Pale-rayed skippers courting, Boca Chica Rd., Brownsville, TX

Chiomara georgina

White-patched skipper, National Butterfly Center, Mission, TX

Arizona to Texas Week 40


Well, actually, California - I crossed the Colorado River near Parker for Macneill’s sootywing, a few of which flew low in the quailbush along the highway south of Vidal.  Thanks again to Jim Brock for this location.  Back in Arizona, another delightful romp in Sycamore Canyon yielded 42 species, including Arizona giant-skipper, Elf, and Mexican fritillary, but nothing new.


Six months ago I left s. Texas with a little over 100 species.  Now, upon my return, as my year aggregate approaches 500, recent reports raise some concern that this total may be more difficult to achieve than expected: species counts from the National Butterfly Center (in Mission, TX, along the Rio Grande) show few species new to my list, and the fall influx of rarities has yet to begin.  On the first hour of my first morning at the Butterfly Center garden, an Olive-clouded skipper played tag with its close relative, the Eufala skipper, allowing good comparison photos.  Common mellanas, though uncommon, nectared in scattered flowers throughout the garden.  Upriver, Coyote cloudywing and Zilpa longtail greeted me in the Falcon State Park garden.  

The next day I joined Mike Rickard’s weekly walk at Santa Ana NWR.  We quickly ticked off both Rounded and Red-bordered metalmarks, and soon patches of blue-flowered crucita were alive with skippers, notably Mimosa skipper, Potrillo skipper, and a relatively rare Tailed Aguna.  All right!! . .  now I can relax . . .  at this rate I should top 500 species some time next week!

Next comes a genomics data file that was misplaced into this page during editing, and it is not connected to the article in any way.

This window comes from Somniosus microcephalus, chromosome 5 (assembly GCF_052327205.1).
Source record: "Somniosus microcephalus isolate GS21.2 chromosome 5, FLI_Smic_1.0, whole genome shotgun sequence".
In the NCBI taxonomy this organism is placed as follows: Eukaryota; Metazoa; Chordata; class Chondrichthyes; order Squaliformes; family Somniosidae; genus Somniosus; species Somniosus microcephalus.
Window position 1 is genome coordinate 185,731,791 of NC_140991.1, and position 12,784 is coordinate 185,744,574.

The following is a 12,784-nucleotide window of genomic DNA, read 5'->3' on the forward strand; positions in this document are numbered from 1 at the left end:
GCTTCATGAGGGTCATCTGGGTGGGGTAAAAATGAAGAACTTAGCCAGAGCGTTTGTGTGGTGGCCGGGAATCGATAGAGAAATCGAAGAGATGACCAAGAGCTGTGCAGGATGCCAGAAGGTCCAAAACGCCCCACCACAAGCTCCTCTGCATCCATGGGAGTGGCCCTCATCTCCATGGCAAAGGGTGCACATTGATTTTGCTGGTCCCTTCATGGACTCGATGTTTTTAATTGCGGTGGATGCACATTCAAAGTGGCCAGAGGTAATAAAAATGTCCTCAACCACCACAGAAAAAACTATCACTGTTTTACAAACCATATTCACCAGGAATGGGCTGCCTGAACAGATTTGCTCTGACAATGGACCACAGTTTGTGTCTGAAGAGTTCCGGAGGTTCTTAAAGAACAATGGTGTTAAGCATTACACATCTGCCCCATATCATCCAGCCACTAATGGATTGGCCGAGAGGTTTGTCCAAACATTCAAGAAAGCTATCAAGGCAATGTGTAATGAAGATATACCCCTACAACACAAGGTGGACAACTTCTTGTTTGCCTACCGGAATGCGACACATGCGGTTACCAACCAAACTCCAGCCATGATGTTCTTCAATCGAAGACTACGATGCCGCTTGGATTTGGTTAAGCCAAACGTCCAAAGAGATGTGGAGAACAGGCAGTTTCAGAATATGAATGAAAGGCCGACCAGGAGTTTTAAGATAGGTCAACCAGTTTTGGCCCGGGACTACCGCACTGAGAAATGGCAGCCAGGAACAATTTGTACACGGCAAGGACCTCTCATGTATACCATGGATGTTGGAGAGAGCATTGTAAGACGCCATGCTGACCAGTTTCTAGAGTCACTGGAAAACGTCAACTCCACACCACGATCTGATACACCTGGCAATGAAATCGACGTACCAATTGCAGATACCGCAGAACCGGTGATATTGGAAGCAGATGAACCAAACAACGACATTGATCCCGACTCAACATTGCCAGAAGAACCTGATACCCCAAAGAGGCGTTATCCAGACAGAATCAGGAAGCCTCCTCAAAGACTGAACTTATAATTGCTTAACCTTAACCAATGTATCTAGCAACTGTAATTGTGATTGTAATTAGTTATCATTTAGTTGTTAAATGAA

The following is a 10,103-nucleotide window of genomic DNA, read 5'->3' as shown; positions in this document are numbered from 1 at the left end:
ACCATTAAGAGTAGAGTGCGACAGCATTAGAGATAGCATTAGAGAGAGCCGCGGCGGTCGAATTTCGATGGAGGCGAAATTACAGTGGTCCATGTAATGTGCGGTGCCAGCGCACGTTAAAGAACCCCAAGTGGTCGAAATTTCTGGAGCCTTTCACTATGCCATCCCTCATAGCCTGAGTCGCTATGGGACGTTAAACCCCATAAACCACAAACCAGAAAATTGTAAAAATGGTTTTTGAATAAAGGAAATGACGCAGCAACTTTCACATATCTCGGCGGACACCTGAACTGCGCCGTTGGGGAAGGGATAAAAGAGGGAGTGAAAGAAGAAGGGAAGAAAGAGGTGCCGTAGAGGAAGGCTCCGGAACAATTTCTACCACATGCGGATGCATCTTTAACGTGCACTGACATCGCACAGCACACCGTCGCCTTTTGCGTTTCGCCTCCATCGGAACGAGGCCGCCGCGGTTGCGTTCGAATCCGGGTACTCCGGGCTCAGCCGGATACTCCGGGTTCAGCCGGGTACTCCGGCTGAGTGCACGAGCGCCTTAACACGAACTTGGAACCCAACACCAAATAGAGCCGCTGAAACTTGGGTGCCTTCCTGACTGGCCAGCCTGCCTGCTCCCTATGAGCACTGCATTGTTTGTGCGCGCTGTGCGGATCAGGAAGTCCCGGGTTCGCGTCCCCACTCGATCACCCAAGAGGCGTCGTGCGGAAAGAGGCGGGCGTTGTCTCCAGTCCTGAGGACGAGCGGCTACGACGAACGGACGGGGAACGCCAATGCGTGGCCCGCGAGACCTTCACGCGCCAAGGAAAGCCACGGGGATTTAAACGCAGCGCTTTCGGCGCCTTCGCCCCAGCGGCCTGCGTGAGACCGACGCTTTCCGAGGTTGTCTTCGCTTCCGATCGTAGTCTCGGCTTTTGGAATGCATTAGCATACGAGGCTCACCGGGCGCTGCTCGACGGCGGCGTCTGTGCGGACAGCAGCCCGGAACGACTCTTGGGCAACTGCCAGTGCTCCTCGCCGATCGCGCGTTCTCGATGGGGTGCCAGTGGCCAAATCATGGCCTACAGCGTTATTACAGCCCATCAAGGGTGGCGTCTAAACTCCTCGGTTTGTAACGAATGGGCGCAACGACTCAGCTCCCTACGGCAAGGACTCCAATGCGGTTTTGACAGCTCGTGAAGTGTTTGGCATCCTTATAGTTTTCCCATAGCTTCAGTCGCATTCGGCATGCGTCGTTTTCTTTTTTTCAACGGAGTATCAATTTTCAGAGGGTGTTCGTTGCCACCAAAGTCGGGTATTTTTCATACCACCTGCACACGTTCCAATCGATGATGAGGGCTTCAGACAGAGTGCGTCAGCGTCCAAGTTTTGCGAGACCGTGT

New Species:  Rounded Metalmark Calephelis perditalis, Red-bordered Metalmark Caria ino, Zilpa Longtail Chioides zilpa, Tailed Aguna Aguna metophis, Coyote Cloudywing Achalarus toxeus, Potrillo Skipper Cabares potrillo, Mimosa Skipper Cogia calchas, MacNeill's Sootywing Hesperopsis gracielae, Common Mellana Quasimellana eulogius, Olive-clouded Skipper Lerodea dysaules

New Species:  10    Total trip species:  495   Species Photographed:  483

common mellana

Common mellana, National Butterfly Center, Mission, TX

mimosa skipper

Mimosa skipper, Santa Ana NWR, near McAllen, Texas

rounded metalmark

Rounded metalmark, Santa Ana NWR, near McAllen, Texas

tailed aguna

Tailed Aguna, Santa Ana NWR, near McAllen, Texas

zilpa longtail

Zilpa Longtail, Falcon State Park, near Roma, Texas

© Chris Tenney 2014